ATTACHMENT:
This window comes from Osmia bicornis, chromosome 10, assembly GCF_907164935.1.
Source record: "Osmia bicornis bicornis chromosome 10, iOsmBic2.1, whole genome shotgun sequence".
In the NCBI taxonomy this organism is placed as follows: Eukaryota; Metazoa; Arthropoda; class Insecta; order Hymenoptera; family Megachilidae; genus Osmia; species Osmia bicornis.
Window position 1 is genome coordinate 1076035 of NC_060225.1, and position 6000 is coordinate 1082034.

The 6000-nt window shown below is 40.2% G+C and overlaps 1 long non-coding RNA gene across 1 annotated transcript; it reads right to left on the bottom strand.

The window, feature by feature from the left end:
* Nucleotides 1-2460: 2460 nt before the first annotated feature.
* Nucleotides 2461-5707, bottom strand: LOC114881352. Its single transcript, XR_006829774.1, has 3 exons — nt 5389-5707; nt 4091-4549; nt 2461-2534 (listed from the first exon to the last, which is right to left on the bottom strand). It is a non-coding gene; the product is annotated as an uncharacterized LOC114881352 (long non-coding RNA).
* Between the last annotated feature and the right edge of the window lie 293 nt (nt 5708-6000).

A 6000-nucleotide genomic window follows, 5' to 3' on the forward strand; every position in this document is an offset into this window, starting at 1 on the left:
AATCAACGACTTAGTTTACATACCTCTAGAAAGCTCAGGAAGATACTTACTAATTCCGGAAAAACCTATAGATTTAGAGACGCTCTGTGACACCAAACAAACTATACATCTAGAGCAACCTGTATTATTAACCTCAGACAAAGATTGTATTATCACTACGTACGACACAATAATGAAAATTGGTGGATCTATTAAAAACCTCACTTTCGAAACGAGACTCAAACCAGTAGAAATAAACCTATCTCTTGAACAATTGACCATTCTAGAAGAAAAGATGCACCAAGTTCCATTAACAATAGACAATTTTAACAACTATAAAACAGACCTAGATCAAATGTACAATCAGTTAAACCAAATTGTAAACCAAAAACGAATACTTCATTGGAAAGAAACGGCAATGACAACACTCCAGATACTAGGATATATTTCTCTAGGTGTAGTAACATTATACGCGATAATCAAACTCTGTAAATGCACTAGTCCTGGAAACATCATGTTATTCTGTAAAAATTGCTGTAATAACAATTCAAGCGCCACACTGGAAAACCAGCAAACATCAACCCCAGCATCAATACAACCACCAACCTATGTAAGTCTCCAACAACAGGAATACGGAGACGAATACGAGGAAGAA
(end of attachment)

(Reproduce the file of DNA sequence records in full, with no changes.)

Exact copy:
This window comes from Osmia bicornis, chromosome 10, assembly GCF_907164935.1.
Source record: "Osmia bicornis bicornis chromosome 10, iOsmBic2.1, whole genome shotgun sequence".
In the NCBI taxonomy this organism is placed as follows: Eukaryota; Metazoa; Arthropoda; class Insecta; order Hymenoptera; family Megachilidae; genus Osmia; species Osmia bicornis.
Window position 1 is genome coordinate 1076035 of NC_060225.1, and position 6000 is coordinate 1082034.

The 6000-nt window shown below is 40.2% G+C and overlaps 1 long non-coding RNA gene across 1 annotated transcript; it reads right to left on the bottom strand.

The window, feature by feature from the left end:
* Nucleotides 1-2460: 2460 nt before the first annotated feature.
* Nucleotides 2461-5707, bottom strand: LOC114881352. Its single transcript, XR_006829774.1, has 3 exons — nt 5389-5707; nt 4091-4549; nt 2461-2534 (listed from the first exon to the last, which is right to left on the bottom strand). It is a non-coding gene; the product is annotated as an uncharacterized LOC114881352 (long non-coding RNA).
* Between the last annotated feature and the right edge of the window lie 293 nt (nt 5708-6000).

A 6000-nucleotide genomic window follows, 5' to 3' on the forward strand; every position in this document is an offset into this window, starting at 1 on the left:
AATCAACGACTTAGTTTACATACCTCTAGAAAGCTCAGGAAGATACTTACTAATTCCGGAAAAACCTATAGATTTAGAGACGCTCTGTGACACCAAACAAACTATACATCTAGAGCAACCTGTATTATTAACCTCAGACAAAGATTGTATTATCACTACGTACGACACAATAATGAAAATTGGTGGATCTATTAAAAACCTCACTTTCGAAACGAGACTCAAACCAGTAGAAATAAACCTATCTCTTGAACAATTGACCATTCTAGAAGAAAAGATGCACCAAGTTCCATTAACAATAGACAATTTTAACAACTATAAAACAGACCTAGATCAAATGTACAATCAGTTAAACCAAATTGTAAACCAAAAACGAATACTTCATTGGAAAGAAACGGCAATGACAACACTCCAGATACTAGGATATATTTCTCTAGGTGTAGTAACATTATACGCGATAATCAAACTCTGTAAATGCACTAGTCCTGGAAACATCATGTTATTCTGTAAAAATTGCTGTAATAACAATTCAAGCGCCACACTGGAAAACCAGCAAACATCAACCCCAGCATCAATACAACCACCAACCTATGTAAGTCTCCAACAACAGGAATACGGAGACGAATACGAGGAAGAA